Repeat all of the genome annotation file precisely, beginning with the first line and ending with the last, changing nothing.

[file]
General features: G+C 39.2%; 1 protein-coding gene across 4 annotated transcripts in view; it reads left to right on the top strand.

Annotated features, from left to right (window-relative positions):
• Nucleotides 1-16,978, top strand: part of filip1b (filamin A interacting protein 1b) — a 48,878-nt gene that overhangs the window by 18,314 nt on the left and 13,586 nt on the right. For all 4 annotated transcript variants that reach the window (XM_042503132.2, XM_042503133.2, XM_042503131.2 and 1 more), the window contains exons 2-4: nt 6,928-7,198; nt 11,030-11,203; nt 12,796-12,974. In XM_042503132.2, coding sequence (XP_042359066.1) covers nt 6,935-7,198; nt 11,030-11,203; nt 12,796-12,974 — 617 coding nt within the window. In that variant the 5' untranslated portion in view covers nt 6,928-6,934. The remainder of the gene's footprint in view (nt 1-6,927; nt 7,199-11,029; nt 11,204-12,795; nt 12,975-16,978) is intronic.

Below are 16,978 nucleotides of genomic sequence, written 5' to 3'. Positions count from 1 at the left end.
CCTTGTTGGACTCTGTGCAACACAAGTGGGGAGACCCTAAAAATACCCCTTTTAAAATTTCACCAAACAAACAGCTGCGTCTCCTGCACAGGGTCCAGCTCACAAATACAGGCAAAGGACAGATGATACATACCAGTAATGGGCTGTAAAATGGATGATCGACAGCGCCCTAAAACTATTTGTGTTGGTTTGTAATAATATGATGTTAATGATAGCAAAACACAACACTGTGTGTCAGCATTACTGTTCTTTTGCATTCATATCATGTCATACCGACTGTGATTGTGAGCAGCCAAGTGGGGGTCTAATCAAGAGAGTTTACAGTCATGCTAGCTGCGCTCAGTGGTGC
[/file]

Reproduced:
General features: G+C 39.2%; 1 protein-coding gene across 4 annotated transcripts in view; it reads left to right on the top strand.

Annotated features, from left to right (window-relative positions):
• Nucleotides 1-16,978, top strand: part of filip1b (filamin A interacting protein 1b) — a 48,878-nt gene that overhangs the window by 18,314 nt on the left and 13,586 nt on the right. For all 4 annotated transcript variants that reach the window (XM_042503132.2, XM_042503133.2, XM_042503131.2 and 1 more), the window contains exons 2-4: nt 6,928-7,198; nt 11,030-11,203; nt 12,796-12,974. In XM_042503132.2, coding sequence (XP_042359066.1) covers nt 6,935-7,198; nt 11,030-11,203; nt 12,796-12,974 — 617 coding nt within the window. In that variant the 5' untranslated portion in view covers nt 6,928-6,934. The remainder of the gene's footprint in view (nt 1-6,927; nt 7,199-11,029; nt 11,204-12,795; nt 12,975-16,978) is intronic.

Below are 16,978 nucleotides of genomic sequence, written 5' to 3'. Positions count from 1 at the left end.
CCTTGTTGGACTCTGTGCAACACAAGTGGGGAGACCCTAAAAATACCCCTTTTAAAATTTCACCAAACAAACAGCTGCGTCTCCTGCACAGGGTCCAGCTCACAAATACAGGCAAAGGACAGATGATACATACCAGTAATGGGCTGTAAAATGGATGATCGACAGCGCCCTAAAACTATTTGTGTTGGTTTGTAATAATATGATGTTAATGATAGCAAAACACAACACTGTGTGTCAGCATTACTGTTCTTTTGCATTCATATCATGTCATACCGACTGTGATTGTGAGCAGCCAAGTGGGGGTCTAATCAAGAGAGTTTACAGTCATGCTAGCTGCGCTCAGTGGTGC